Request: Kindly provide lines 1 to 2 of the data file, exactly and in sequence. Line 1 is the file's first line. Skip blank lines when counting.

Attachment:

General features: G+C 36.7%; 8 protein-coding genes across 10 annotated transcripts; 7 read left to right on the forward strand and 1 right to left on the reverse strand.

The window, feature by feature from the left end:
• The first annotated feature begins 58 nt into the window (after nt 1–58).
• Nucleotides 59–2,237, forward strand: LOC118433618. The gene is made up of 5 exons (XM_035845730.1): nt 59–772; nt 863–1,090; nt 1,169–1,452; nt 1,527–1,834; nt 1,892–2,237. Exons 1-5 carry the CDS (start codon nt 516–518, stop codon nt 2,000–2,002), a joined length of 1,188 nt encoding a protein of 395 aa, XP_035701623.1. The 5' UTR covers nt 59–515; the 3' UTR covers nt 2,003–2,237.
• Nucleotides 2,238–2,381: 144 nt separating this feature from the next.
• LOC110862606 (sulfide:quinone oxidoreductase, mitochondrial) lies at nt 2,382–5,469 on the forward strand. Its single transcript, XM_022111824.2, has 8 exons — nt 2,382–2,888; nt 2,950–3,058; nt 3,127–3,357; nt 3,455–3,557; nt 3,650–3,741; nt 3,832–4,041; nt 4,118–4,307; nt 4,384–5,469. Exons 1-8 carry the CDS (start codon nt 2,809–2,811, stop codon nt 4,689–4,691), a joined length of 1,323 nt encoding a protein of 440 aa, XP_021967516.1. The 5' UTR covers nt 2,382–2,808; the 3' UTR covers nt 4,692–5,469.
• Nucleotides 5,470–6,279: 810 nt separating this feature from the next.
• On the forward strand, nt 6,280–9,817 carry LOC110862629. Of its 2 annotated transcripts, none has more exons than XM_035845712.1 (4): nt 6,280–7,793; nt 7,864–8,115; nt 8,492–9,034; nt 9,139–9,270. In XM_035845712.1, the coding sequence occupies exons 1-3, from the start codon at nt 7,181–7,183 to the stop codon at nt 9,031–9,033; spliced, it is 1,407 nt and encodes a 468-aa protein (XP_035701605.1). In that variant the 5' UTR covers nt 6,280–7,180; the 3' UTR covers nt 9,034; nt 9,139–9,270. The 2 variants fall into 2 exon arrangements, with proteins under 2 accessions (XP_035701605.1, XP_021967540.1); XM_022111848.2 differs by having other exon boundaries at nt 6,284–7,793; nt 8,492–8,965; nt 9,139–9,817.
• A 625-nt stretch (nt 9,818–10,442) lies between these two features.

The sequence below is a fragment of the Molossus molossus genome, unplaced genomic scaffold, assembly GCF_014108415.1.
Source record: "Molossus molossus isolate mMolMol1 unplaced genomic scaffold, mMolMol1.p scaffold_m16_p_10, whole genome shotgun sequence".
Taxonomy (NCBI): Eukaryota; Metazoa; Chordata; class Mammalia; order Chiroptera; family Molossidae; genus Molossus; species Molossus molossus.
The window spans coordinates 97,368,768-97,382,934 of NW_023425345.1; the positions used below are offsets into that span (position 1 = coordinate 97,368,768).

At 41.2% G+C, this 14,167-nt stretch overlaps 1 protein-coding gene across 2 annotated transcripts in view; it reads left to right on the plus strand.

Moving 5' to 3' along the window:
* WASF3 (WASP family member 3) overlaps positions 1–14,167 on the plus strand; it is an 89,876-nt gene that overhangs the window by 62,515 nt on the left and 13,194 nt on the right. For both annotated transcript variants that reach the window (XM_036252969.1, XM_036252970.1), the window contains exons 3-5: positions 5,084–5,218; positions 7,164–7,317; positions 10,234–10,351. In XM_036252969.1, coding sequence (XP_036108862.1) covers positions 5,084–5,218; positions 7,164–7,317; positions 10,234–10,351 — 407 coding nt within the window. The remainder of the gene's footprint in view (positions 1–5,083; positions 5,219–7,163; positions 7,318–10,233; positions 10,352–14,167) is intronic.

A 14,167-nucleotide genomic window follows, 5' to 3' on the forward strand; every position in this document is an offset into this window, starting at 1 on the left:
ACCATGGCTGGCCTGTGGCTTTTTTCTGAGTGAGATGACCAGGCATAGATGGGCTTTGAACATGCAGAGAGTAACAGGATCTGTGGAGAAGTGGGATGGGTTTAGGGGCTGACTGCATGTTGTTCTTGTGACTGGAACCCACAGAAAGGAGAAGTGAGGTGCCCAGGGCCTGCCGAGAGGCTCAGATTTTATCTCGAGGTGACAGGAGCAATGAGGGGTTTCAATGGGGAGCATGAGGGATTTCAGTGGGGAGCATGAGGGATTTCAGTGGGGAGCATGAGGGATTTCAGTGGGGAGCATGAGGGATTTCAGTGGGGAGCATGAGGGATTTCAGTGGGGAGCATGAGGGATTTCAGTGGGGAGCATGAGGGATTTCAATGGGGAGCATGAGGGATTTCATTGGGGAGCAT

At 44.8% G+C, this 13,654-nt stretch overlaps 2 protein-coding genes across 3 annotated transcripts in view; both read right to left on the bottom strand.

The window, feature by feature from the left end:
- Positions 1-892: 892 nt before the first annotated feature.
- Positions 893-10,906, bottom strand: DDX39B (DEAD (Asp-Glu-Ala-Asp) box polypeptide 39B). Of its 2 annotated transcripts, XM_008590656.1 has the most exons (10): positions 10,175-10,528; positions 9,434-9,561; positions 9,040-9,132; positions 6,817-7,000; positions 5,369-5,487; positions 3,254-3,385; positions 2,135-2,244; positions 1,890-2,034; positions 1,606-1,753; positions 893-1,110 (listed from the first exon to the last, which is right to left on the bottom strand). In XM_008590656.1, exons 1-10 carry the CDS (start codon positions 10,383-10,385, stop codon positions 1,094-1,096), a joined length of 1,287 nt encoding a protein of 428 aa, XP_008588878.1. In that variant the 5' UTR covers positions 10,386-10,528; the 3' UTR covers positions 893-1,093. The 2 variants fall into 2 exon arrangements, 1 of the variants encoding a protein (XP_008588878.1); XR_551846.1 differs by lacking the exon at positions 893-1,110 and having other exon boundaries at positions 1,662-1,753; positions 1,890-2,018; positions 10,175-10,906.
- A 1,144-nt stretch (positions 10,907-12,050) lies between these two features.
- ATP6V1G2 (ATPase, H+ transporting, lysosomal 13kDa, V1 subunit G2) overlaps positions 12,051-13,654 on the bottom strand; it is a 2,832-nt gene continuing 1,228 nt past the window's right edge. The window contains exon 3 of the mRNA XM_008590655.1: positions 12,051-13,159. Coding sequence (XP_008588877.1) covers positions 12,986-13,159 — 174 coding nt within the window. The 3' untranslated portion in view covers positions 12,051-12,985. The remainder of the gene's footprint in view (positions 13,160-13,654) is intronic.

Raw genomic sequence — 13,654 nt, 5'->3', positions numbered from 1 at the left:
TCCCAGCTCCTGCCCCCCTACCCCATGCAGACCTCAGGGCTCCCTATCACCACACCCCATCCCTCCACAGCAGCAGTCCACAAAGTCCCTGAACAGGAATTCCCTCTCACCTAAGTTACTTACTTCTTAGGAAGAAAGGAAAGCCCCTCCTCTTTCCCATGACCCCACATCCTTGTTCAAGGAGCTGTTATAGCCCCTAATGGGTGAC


General features: G+C 36.7%; 8 protein-coding genes across 10 annotated transcripts; 7 read left to right on the forward strand and 1 right to left on the reverse strand.

The window, feature by feature from the left end: